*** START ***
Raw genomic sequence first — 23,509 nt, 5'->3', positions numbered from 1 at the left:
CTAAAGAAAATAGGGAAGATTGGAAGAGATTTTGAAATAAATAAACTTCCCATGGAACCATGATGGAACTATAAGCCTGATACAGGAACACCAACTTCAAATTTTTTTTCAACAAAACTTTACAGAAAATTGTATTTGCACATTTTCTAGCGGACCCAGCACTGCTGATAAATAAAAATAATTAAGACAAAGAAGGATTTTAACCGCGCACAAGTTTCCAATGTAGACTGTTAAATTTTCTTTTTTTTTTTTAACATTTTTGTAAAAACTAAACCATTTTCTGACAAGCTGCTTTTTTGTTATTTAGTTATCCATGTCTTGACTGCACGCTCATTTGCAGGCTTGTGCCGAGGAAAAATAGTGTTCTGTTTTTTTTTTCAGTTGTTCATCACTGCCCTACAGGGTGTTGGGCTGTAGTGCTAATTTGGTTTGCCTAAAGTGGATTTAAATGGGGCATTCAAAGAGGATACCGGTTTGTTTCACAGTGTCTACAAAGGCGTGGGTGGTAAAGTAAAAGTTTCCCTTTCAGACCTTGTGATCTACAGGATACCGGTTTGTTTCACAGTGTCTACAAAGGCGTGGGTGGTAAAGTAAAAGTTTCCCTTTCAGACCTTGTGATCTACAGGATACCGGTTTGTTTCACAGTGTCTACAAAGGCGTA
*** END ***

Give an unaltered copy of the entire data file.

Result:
Raw genomic sequence first — 23,509 nt, 5'->3', positions numbered from 1 at the left:
CTAAAGAAAATAGGGAAGATTGGAAGAGATTTTGAAATAAATAAACTTCCCATGGAACCATGATGGAACTATAAGCCTGATACAGGAACACCAACTTCAAATTTTTTTTCAACAAAACTTTACAGAAAATTGTATTTGCACATTTTCTAGCGGACCCAGCACTGCTGATAAATAAAAATAATTAAGACAAAGAAGGATTTTAACCGCGCACAAGTTTCCAATGTAGACTGTTAAATTTTCTTTTTTTTTTTTAACATTTTTGTAAAAACTAAACCATTTTCTGACAAGCTGCTTTTTTGTTATTTAGTTATCCATGTCTTGACTGCACGCTCATTTGCAGGCTTGTGCCGAGGAAAAATAGTGTTCTGTTTTTTTTTTCAGTTGTTCATCACTGCCCTACAGGGTGTTGGGCTGTAGTGCTAATTTGGTTTGCCTAAAGTGGATTTAAATGGGGCATTCAAAGAGGATACCGGTTTGTTTCACAGTGTCTACAAAGGCGTGGGTGGTAAAGTAAAAGTTTCCCTTTCAGACCTTGTGATCTACAGGATACCGGTTTGTTTCACAGTGTCTACAAAGGCGTGGGTGGTAAAGTAAAAGTTTCCCTTTCAGACCTTGTGATCTACAGGATACCGGTTTGTTTCACAGTGTCTACAAAGGCGTA